The Russian Parliament rubber stamped Russian President Putin’s request to deploy troops and invade SE Ukraine. Putin frames it as a way to protect and come to the aid of the Russian separatists in Bonestsk and Luhansk after declaring them independent, but NATO sees it as an invasion of at least part of a nation (and who knows where it might end).
The actions by Putin/Parliament led to Pres. Biden to announce the start of US sanctions against two Russian banks, on elites and some high up Russian family members, and on Russian sovereign debt. Including the sovereign debt would cut Russion off from financing from the West. Also Germany said that they reevaluate the NordStream 2 pipeline, and the EU and Britain also imposed similar sanctions including separatist imports and exports.
US Secretary of State announced that he would not be meeting with Russia’s Lavrov.
The pressure is on. Let the battle begin.
The news pushed stocks lower with the major US indices showing declines of 2.2% for the Nasdaq, -2.10% for the Dow and -1.88% for the broad S&P. just ahead of the Biden speech.
However, those losses were retraced more than 1/2 of the declines after the speech, only to reverse back lower into the close.
At the end of the day, the:
- Dow closed down -1.42%
- S&P fell -1.01%
- Nasdaq fell -1.23%.
The Dow and Nasdaq have now fallen 4 consecutive days. The S&P is on a 3 day losing streak.
In other markets,
- Gold traded above and below the $1900 level and closed just below that level at $1899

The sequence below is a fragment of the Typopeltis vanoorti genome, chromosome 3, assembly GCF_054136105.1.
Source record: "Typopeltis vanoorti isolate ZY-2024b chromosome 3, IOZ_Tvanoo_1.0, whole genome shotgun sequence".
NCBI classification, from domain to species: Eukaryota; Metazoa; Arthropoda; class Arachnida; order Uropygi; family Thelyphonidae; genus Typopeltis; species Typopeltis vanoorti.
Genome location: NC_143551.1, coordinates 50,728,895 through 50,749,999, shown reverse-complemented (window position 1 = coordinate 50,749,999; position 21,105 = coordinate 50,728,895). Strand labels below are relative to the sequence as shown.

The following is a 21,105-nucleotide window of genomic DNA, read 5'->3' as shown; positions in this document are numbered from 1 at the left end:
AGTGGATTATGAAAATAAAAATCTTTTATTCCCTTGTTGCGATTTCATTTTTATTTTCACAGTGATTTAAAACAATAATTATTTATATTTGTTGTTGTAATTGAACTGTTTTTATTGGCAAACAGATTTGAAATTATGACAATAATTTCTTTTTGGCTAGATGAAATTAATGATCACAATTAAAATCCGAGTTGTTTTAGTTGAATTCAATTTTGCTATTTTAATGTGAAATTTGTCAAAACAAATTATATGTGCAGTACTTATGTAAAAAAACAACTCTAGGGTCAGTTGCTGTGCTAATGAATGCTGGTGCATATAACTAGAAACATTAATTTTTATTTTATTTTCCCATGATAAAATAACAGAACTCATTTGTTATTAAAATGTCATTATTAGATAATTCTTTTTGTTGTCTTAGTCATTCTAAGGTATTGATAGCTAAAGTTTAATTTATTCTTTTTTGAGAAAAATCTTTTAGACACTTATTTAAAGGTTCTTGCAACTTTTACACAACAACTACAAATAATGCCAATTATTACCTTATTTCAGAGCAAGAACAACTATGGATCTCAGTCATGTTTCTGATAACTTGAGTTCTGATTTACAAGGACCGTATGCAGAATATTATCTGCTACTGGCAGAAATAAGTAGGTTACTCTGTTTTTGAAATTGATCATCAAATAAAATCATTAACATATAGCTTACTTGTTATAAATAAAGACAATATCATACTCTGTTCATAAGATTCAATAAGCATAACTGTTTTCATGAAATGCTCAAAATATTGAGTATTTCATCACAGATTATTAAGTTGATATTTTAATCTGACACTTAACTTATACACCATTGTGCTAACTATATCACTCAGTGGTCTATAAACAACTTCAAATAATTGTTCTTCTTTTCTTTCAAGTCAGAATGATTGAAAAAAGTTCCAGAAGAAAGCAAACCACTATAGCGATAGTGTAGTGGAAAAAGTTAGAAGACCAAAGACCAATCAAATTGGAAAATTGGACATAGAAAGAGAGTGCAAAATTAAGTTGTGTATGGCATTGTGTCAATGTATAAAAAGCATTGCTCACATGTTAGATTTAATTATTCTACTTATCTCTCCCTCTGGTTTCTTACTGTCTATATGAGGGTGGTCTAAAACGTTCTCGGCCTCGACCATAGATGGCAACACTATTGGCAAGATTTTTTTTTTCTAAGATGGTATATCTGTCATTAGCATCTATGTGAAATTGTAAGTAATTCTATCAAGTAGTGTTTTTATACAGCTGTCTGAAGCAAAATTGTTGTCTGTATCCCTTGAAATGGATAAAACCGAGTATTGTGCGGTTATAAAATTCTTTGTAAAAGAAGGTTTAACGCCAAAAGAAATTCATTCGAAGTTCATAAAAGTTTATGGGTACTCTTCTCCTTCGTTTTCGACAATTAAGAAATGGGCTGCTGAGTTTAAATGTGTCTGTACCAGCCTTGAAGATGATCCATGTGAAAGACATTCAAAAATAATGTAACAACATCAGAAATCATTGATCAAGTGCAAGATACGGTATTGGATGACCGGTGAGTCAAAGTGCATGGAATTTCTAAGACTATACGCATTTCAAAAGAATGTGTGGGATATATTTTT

- Crude oil reached as high as $94.95, but did back off to $91.61 near the end of day
- Bitcoin rose to $37988 after trading as low as $36368 at the session lows
In the US debt market, the US yields moved sharply higher on the short end in particular despite a strong 2 year note auction today. The 2 year is up 9 basis points at 1.5615% after trading as low as 1.429% overnight on flight to safety flows. While Russia/Ukraine remains a global issue filled with uncertainty, the Fed”s Bowman hinted that she might be in favor of a 50 basis point hike in March.
Economic data today was mostly supportive of a strong economy as Case Schiller home prices remain elevates, the flash services PMI moved up to 56.7 vs 53.0 expected, and US consumer confidence moved to 110.5 vs 110.0 expected.
In the forex market, the flow of funds were a bit counter to “risk off’ expectations on war risk. The NZD and AUD were the strongest of the majors, while safe havens like the CHF, JPY were the weakest.
The USD is ending the session mixed with gains vs the CHF and JPY and losses vs the NZD and AUD. The other currencies vs the greenback are ending the day near unchanged.